Audio buyers might not get much of a break in the fourth quarter from their scramble to find adequate supplies of small audio products.
Retailers probably won't be able to get all of the headphone CD players they would like through the remainder of the year, suppliers told TWICE. And although tight shelf-system and CD-boombox supplies have begun to loosen up because of slowing growth at retail, supplies could tighten again as fourth-quarter demand kicks in, some suppliers warned.
Supplies of all three categories have been constrained by shortages of key components, mainly surface-mount devices used in the rapidly growing wireless phone market, but supplies of CD laser mechanisms and DRAM have also been tight, suppliers said.
At least two manufacturers, Philips and Kenwood, speculated that some companies have consciously chosen not to ramp up production in personal CD, CD boomboxes and shelf systems in order to husband components for more profitable categories.
In the headphone CD category, supplies have been the tightest because the component shortages have been exacerbated by exceptionally strong growth that has exceeded manufacturer forecasts since the beginning of the year. At the factory level, sales are up 45 percent in units and 37 percent in dollars through June, Consumer Electronics Association statistics show.
"Portable CD has been affected the most because of strong growth, and all retailers are looking for more," said Aiwa marketing general manager Eileen Toomey. "We're getting across-the-board increased purchase orders, I suspect because other manufacturers aren't delivering."
The shortages might be coming mainly from secondary brands that can't afford to pay for rising chips prices, she said. Because manufacturers are boosting production, and because "dealers have protected themselves," Toomey expects only "some slight shortages" in the fourth quarter.
Philips senior VP Andy Mintz was less optimistic. Personal CD supplies "will not improve this year," he claimed. And retailers haven't been able to stockpile inventory as a cushion, because "they're selling through everything."
Retailers, Mintz continued, "are struggling to get all they need. It appears vendors are telling retailers the maximum they can supply, and the retailers are adjusting." Retailers have adjusted, in part, by advertising the category less often in the past few months.
Philips was able to deliver the headphone CD volume that it forecast in late 1999 but hasn't been able to exceed that amount because of unanticipated demand, Mintz said.
Panasonic assistant general manager Reid Sullivan said his company boosted headphone CD production. Thanks largely to manufacturing a large portion of its own components, including portable CD mechanisms, he said, "we have been able to cover for other manufacturers."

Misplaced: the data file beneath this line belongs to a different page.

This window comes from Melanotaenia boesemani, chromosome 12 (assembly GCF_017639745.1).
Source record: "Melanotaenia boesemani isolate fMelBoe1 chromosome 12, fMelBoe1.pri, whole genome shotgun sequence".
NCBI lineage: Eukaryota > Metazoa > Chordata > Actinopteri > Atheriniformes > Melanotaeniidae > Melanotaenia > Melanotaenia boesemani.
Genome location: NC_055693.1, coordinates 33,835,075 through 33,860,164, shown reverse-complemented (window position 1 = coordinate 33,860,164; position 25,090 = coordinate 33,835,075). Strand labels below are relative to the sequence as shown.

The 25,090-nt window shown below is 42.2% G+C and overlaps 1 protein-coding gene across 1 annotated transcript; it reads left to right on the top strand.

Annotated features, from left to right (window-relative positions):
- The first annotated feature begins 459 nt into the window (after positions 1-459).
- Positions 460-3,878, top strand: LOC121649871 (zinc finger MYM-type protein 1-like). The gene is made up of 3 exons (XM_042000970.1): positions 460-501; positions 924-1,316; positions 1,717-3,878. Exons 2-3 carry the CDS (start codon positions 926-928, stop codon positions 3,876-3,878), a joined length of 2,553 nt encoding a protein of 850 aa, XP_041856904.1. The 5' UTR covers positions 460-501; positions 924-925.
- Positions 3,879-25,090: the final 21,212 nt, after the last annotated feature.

In shelf systems, "some pretty serious shortage situations by some manufacturers" are helping Panasonic shipments go "way over budget," said Sullivan.
Some of the shelf-system shortages, Philips and Aiwa agreed, were created early this year when retailers front-loaded their inventories because of component-shortage fears. Suppliers couldn't keep up because of component-supply constraints. Supplies are looser now, the suppliers said, because retail-level shelf-system sales have begun to grow more slowly, and retailers are working through their inventories.
Although shelf-system sales growth lost momentum in June and July, "we expect the business to bounce back for Christmas," Mintz said, adding that Philips "plans to keep dealers in a good situation in the fourth quarter."
Panasonic, however, can't make the same promise. "When the fall demand crunch comes, because of other manufacturers' shortages and because we're picking up market share, we might not be fully able to meet demand 100 percent," said Sullivan. "But we'll still be significantly over budget and over last year's sales."
For its part, Aiwa said it has been filling all shelf-system orders since the beginning of the year, although it had "a delay or two on new items not related to component shortages," Toomey said.
Kenwood sales and marketing VP Bob Law said strong demand for new Kenwood shelf systems, coupled with component shortages, has crimped its ability to ship everything that dealers want, but he noted, "It's not nearly as much of a problem as it is in car audio."
Factory-level shelf-system sales through June are up 11 percent in units and single digits in dollars, CEA statistics show.
As for CD-boombox supplies, a stunning sales turnaround in the first half, coupled with tight component supplies, crimped CD-boombox supplies earlier in the year, Mintz said, but supplies have since loosened because sell-through slowed during the summer at some national chains.
Aiwa also said supplies are in good shape, although Panasonic reported "some" continuing shortages from select suppliers other than Panasonic.